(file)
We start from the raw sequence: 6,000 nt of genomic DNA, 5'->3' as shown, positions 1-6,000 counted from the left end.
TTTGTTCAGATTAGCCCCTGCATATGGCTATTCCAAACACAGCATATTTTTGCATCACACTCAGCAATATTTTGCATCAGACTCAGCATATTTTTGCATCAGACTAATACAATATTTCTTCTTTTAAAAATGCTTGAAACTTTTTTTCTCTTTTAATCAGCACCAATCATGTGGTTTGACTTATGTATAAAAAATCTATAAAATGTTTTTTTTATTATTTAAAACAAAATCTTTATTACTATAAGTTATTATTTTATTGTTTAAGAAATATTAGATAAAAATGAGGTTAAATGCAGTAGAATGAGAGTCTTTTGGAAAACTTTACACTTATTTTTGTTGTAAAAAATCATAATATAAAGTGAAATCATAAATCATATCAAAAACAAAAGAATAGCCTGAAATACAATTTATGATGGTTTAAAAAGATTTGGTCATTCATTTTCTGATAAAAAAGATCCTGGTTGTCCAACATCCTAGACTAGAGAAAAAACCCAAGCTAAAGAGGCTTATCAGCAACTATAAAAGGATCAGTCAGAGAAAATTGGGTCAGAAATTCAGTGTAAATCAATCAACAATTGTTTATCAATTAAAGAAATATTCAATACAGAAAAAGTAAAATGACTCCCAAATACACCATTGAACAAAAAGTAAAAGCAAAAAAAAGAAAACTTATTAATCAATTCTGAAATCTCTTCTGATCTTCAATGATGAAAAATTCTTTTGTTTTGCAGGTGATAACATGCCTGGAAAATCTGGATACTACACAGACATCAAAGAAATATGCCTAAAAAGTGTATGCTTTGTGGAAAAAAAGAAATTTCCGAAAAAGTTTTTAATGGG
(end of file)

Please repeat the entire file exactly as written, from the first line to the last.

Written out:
We start from the raw sequence: 6,000 nt of genomic DNA, 5'->3' as shown, positions 1-6,000 counted from the left end.
TTTGTTCAGATTAGCCCCTGCATATGGCTATTCCAAACACAGCATATTTTTGCATCACACTCAGCAATATTTTGCATCAGACTCAGCATATTTTTGCATCAGACTAATACAATATTTCTTCTTTTAAAAATGCTTGAAACTTTTTTTCTCTTTTAATCAGCACCAATCATGTGGTTTGACTTATGTATAAAAAATCTATAAAATGTTTTTTTTATTATTTAAAACAAAATCTTTATTACTATAAGTTATTATTTTATTGTTTAAGAAATATTAGATAAAAATGAGGTTAAATGCAGTAGAATGAGAGTCTTTTGGAAAACTTTACACTTATTTTTGTTGTAAAAAATCATAATATAAAGTGAAATCATAAATCATATCAAAAACAAAAGAATAGCCTGAAATACAATTTATGATGGTTTAAAAAGATTTGGTCATTCATTTTCTGATAAAAAAGATCCTGGTTGTCCAACATCCTAGACTAGAGAAAAAACCCAAGCTAAAGAGGCTTATCAGCAACTATAAAAGGATCAGTCAGAGAAAATTGGGTCAGAAATTCAGTGTAAATCAATCAACAATTGTTTATCAATTAAAGAAATATTCAATACAGAAAAAGTAAAATGACTCCCAAATACACCATTGAACAAAAAGTAAAAGCAAAAAAAAGAAAACTTATTAATCAATTCTGAAATCTCTTCTGATCTTCAATGATGAAAAATTCTTTTGTTTTGCAGGTGATAACATGCCTGGAAAATCTGGATACTACACAGACATCAAAGAAATATGCCTAAAAAGTGTATGCTTTGTGGAAAAAAAGAAATTTCCGAAAAAGTTTTTAATGGG